Dirt Biking & Four Wheeling
What better way to enjoy the majestic scenery of Island Park, Idaho than riding a recreational vehicle on designated trails that wind through forests and natural animal habitat. Island Park has hundreds of miles of old logging roads that are perfect for ATV and ORV riders. Near the South Sawmill Lodge and Reunion Center, there are several trails to enjoy. Rentals are available for those who do not own ATVs or are unable to bring their own machines.
Fishing & Hunting
Island Park’s preserved wilderness provides world class opportunities for hunters and fisherman alike. The Snake River and Henry’s Fork receive thousands of visitors each year looking to go fly-fishing in this beautiful region. Equipment rentals and guided fishing trips are available for any level of fisherman. Other nearby streams, lakes and the Island Park Reservoir offer wonderful fishing and beautiful scenery.
What better place to go horseback riding but in the wide open spaces of Island Park, Idaho? As many of the other activities available in and around Island Park, Horseback riding will provide you with the opportunity to view beautiful scenery while enjoying the solitude of nature. Evening rides, half-day rides and full-day rides are offered at several nearby locations. If you are looking for a romantic night out for two or a fun family activity, horse riding is a great choice during your stay at the South Sawmill Lodge and Reunion Center.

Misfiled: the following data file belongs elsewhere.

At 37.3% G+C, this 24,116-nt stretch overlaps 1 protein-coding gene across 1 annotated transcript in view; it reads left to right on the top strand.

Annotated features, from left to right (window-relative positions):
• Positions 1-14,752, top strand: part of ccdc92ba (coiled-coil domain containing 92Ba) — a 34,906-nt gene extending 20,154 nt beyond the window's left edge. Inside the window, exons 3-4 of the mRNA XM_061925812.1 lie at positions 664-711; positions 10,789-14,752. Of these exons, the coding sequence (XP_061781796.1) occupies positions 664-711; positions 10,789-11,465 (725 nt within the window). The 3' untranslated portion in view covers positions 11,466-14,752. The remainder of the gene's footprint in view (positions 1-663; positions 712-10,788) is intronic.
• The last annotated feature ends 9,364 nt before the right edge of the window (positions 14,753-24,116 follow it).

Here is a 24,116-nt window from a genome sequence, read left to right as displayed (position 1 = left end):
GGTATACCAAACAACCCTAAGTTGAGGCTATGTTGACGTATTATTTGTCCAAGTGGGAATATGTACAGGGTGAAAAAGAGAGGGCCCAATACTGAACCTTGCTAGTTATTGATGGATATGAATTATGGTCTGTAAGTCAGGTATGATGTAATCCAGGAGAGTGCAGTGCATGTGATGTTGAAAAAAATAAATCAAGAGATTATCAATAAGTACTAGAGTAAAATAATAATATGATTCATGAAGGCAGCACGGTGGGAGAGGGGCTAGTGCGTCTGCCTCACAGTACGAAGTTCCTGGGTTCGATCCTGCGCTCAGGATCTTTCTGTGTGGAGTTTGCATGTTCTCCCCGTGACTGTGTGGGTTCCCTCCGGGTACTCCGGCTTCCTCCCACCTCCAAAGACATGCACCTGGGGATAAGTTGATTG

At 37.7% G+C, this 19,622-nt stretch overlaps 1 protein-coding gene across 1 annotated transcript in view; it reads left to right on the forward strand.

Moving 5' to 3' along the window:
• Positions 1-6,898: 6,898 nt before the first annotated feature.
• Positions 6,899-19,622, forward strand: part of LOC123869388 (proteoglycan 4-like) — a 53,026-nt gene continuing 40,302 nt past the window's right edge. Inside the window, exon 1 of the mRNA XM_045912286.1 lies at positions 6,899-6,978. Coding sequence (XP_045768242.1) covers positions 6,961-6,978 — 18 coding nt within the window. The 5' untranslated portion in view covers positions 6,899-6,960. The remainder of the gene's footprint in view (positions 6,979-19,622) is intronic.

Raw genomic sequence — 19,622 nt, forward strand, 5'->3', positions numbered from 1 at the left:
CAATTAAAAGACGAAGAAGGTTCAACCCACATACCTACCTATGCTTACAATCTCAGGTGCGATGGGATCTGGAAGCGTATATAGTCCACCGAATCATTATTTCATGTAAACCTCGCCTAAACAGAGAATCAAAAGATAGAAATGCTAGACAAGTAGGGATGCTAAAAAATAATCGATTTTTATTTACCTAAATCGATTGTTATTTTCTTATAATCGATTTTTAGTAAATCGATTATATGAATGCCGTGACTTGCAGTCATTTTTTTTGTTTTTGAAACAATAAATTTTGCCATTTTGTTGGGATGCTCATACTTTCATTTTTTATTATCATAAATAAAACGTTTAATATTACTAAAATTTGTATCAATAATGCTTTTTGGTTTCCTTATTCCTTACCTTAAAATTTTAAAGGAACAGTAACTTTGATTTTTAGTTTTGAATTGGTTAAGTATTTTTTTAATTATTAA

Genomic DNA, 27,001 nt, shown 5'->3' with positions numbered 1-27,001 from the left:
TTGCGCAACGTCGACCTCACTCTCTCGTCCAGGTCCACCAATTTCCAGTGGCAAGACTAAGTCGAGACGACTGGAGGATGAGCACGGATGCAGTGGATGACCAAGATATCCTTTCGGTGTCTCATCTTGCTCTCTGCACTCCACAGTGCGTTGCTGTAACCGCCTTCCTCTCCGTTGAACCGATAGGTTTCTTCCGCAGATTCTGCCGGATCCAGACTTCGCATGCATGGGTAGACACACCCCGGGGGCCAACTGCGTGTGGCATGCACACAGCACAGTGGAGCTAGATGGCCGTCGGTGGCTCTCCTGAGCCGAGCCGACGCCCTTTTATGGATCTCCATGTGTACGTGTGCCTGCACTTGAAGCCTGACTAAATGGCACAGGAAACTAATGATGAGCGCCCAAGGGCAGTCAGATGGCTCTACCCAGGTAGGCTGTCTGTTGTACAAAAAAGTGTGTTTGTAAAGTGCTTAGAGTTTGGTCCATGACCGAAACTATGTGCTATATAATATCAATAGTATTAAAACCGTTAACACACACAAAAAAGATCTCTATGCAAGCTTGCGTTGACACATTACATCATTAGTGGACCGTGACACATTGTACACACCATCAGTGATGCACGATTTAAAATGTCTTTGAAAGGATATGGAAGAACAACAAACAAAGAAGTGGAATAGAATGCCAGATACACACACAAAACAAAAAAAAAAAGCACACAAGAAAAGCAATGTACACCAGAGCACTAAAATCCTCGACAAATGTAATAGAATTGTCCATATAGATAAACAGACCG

The Mesa Falls Scenic Byway is one of the most popular and beautiful sites in Island Park, Idaho. Surrounded by beautiful ponderosa pine trees and wildlife, you don’t want to miss this memorable experience that will take you through the wild of Idaho. In the Caribou-Targhee National Forest, the Upper Mesa Falls is a beautiful stop where you can walk along a wood path to get a closer look at the beautiful water as it is cascading down. It is roughly 114 feet high and 200 feet wide. On your way to view the Lower Mesa Falls you can see other beautiful spots perfect for a picnic or just to get out and stretch your legs.
St. Anthony Sand Dunes